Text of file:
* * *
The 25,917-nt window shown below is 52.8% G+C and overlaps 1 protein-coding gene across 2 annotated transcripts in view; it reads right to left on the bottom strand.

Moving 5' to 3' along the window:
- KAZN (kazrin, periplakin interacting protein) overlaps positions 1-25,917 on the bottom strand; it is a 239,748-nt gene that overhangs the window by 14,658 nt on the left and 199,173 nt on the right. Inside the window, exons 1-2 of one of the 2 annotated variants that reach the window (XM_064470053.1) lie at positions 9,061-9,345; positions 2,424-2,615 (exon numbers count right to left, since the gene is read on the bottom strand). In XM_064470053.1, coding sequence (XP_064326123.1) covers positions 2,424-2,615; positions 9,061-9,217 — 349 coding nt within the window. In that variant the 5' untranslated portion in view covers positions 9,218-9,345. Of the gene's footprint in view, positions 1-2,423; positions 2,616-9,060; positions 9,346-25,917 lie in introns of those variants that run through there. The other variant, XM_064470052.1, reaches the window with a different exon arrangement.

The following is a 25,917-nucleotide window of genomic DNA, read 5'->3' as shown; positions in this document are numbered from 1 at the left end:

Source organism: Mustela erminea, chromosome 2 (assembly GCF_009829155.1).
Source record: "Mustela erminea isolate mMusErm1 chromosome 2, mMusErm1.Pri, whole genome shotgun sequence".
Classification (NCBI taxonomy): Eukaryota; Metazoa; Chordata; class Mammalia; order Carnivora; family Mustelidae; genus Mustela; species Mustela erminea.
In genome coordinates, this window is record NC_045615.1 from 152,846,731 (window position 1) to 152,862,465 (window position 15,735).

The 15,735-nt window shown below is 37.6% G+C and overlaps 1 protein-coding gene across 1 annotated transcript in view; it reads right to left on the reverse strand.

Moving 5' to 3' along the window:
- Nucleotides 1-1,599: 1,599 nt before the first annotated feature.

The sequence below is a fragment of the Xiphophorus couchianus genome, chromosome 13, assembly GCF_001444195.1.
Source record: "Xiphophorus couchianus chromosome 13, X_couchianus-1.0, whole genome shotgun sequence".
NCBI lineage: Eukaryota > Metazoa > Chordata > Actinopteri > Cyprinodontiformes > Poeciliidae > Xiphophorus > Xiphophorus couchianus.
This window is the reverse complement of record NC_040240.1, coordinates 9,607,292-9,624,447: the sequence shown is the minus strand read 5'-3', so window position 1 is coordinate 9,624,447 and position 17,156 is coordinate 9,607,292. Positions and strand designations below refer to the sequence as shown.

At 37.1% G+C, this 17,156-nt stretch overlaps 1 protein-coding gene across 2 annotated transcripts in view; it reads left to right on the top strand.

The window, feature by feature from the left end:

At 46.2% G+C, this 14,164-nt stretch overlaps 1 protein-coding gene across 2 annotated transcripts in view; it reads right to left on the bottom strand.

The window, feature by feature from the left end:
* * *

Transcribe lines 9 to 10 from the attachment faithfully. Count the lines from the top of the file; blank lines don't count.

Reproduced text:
The 15,735-nt window shown below is 37.6% G+C and overlaps 1 protein-coding gene across 1 annotated transcript in view; it reads right to left on the reverse strand.

Moving 5' to 3' along the window: